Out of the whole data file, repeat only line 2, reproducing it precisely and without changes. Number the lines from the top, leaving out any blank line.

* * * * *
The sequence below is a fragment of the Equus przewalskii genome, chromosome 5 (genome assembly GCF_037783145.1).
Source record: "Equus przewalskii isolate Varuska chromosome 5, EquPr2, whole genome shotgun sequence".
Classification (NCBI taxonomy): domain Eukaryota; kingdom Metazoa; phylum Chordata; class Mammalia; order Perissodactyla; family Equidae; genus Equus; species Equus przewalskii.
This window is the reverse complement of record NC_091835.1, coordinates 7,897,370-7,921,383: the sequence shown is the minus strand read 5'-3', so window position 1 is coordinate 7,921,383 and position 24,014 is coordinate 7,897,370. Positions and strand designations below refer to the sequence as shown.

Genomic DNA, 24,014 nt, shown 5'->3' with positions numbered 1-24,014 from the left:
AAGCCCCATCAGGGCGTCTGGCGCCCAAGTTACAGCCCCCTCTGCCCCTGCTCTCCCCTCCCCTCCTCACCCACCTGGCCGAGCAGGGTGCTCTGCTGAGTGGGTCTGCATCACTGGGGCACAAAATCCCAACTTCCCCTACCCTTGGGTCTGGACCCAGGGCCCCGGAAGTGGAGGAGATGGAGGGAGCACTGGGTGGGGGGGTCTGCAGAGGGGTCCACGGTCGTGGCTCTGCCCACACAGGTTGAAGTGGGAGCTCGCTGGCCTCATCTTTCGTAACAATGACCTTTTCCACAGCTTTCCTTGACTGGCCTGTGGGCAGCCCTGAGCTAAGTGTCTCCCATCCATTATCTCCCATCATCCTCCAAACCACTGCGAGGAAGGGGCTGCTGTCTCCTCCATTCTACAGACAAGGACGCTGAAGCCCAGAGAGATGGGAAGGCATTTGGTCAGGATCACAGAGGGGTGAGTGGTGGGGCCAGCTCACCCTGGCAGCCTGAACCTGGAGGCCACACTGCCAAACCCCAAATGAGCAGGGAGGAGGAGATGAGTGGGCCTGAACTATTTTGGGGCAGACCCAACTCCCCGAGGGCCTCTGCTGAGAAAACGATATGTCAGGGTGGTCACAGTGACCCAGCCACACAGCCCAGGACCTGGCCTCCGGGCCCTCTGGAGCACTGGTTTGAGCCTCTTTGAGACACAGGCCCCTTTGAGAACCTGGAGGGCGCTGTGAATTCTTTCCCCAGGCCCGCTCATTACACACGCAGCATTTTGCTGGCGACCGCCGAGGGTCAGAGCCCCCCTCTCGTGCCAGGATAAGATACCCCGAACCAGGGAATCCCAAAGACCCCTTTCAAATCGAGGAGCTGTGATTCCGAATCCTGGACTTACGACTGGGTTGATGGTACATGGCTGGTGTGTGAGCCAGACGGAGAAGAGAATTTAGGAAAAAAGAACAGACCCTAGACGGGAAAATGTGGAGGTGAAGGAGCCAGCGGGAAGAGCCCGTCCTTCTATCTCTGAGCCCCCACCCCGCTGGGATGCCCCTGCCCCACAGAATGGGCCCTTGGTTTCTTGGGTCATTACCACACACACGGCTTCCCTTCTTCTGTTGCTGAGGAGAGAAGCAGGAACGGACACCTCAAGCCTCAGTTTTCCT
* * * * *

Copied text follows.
Source record: "Equus przewalskii isolate Varuska chromosome 5, EquPr2, whole genome shotgun sequence".